Among the other European lexicographers, the chief are Golius (Leyden, 1053) and Freytag (Halle, 1830-37). - The Arabs have produced a literature of vast extent, and after large reductions from the extravagant estimate sometimes put upon it, a very high value must still be allowed it. It commences with poetry. The oldest remains, in which however the characteristic form and style of Arabic poetry appear already fully developed, go back about a century before Mohammed. With the Koran a new era begins in literary as well as in political history. The Koran was to the orthodox believer not only the rule of faith, but also the highest authority in law, the perfect model in point of style - not simply inspired, but uncreated and eternal. Under the Ommiyade dynasty of Damascus, what there was of literary activity was concentrated mainly on the Koran, the establishing of the text and interpretation, and on the preservation of the traditions of the prophet. The following century, under the Abbasside caliphs of Bagdad, Al-Mansour, Haroun al-Rashid, Al-Mamoun, and Motassem, was the most flourishing period of Arabic literature.

Greek philosophy and science were introduced, mainly through the agency of Syrian Christians, and through the medium of translations, made for the most part not directly from the Greek, but from the Syriac. Law, history, and geography were cultivated, schools and libraries established, rewards bestowed on poets and scholars. In this patronage of literature the princes of the Ommiyade dynasty in Spain, especially Hakem II. (961-976), were worthy rivals. After the capture of Bagdad by the Mongols in 1258 the literary spirit gradually declined, and for the last three centuries little has been produced but commentaries on the older literature, and some works of an encyclopaedic character. The field in which the Arabs have shown most originality is unquestionably poetry, and its golden age was the century before Mohammed. Of the poems of this period, the most celebrated are the seven Moallakat, so called, according to the common but doubtful tradition, because they were "suspended" in the Caaba at Mecca, an honor bestowed on such as carried off the prize in the poetical contests. They have been frequently published, both together (Arabic by Arnold, Leipsic, 1850; English by Sir William Jones) and separately.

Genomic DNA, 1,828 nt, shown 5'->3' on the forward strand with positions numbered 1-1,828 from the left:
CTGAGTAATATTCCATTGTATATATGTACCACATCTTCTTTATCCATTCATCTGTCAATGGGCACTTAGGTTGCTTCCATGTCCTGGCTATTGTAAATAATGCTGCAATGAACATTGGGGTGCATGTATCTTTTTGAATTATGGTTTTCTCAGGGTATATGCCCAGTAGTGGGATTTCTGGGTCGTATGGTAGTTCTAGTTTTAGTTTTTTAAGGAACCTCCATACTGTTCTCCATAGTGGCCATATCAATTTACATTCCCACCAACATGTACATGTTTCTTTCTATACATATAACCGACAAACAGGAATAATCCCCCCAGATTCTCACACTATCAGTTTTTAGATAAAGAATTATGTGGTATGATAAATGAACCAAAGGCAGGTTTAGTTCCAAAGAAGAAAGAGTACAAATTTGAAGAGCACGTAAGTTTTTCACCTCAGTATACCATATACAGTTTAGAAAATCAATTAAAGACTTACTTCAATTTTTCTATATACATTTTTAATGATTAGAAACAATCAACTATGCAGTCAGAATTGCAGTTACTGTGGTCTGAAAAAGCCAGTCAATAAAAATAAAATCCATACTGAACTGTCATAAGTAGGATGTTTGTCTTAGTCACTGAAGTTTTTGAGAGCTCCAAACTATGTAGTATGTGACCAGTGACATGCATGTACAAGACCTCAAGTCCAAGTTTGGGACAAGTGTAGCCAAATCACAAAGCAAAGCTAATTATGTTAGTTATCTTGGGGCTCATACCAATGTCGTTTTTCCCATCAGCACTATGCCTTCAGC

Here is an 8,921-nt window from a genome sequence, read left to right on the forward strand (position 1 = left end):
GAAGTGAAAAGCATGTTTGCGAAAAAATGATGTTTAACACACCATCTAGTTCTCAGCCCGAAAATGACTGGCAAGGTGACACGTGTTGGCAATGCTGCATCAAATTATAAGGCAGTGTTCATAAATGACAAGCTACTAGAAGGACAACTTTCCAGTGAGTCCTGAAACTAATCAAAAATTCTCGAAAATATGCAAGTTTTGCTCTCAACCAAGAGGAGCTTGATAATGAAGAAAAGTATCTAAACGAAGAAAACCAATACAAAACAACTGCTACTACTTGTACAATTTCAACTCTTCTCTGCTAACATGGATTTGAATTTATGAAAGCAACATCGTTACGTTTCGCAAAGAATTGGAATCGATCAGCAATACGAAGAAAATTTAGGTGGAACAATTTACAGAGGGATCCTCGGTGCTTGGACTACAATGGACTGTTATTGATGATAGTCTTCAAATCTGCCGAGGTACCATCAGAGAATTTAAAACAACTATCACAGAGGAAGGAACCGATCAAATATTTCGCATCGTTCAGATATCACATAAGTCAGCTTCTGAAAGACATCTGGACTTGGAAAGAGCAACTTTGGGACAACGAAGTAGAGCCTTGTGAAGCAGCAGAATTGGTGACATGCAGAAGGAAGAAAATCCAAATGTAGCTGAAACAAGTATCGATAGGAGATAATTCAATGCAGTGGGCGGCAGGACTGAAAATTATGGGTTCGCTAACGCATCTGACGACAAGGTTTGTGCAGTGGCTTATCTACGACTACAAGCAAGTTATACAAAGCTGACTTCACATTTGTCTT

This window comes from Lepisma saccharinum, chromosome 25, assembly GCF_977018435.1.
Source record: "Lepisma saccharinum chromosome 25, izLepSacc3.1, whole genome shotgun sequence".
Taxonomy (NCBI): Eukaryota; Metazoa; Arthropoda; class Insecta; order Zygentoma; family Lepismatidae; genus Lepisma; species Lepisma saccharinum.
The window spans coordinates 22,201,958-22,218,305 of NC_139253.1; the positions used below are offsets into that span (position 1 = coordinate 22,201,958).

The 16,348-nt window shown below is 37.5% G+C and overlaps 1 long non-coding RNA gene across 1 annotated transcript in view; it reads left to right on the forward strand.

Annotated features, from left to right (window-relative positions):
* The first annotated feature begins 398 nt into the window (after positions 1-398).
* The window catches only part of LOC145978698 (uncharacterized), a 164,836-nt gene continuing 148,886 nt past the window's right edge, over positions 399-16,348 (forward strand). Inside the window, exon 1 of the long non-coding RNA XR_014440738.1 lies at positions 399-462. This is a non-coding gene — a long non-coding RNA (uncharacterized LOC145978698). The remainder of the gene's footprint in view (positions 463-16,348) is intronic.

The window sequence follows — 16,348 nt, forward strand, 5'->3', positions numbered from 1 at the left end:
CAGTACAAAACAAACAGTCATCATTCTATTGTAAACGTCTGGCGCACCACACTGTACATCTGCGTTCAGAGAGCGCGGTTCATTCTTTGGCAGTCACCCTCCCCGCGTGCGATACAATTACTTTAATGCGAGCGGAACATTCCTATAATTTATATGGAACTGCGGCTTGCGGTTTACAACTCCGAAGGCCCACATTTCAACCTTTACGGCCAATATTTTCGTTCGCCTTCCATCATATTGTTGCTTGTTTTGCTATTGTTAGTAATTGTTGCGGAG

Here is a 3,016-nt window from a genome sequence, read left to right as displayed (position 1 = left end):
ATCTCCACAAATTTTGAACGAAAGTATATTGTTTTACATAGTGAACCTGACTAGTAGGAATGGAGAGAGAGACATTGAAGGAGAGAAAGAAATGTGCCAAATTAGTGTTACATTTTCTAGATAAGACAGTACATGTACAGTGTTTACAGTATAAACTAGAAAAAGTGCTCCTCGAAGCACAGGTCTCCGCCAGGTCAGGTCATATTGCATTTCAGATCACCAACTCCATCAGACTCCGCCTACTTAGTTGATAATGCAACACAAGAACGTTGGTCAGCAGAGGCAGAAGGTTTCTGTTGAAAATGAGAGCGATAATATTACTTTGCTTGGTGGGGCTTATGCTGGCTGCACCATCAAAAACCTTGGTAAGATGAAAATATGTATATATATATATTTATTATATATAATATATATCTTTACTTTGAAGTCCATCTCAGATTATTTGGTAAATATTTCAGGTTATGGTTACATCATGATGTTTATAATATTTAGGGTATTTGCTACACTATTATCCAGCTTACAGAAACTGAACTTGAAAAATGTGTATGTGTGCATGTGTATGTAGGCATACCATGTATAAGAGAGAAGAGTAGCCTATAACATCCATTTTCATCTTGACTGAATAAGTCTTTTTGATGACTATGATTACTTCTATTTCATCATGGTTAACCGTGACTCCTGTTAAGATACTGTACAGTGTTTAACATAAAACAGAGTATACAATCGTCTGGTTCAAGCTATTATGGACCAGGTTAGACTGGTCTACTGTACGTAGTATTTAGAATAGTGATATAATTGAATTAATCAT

One of the seven, Amrulkais (German by Ruckert, Stuttgart, 1843), holds a first place among all the Arabic poets. Three others deserve to rank with these, Nabiga, Alkana, and Al-Asha; the first two published by Ahlwardt in " Divans of Six Ancient Arabic Poets " (London, 1870). Specimens of many other early poets are found in the Hamasa of Abu Temam (Arabic and Latin by Freytag, Bonn, 1828-'47; German by Ruckert, Stuttgart, 1846); in the Hamasa of Bohtori, and in the Kitab el-Aghani of Ali of Ispahan (Arabic and Latin by Kosegarten, vol. i., Greifswald, 1840). Motanebbi, about the middle of the 10th century (Arabic by Dieterici, Berlin, 1861; German by Von Hammer, Vienna, 1824), is the greatest of the poets after the advent of Mohammed. Arabic poetry is almost exclusively lyrical. Epic and dramatic poetry they have not, and the rhymed treatises on grammar and other prosaic subjects can hardly be classed with didactic poetry. In proverbs Arabic literature is rich, and several collections made by native authors, chief among which is that of Meidani, have been published by Freytag (Arabic and Latin, Bonn, 1838-'43), and a smaller collection by Burckhardt (Arabic and English, London, 1830). The Makamat of Hariri (Arabic by De Sacy, 2d ed., Paris, 1847-53; English by Preston, London, 1850) is a collection of amusing adventures, narrated with much grace and skill in most artfully rhymed prose, interwoven with short poems.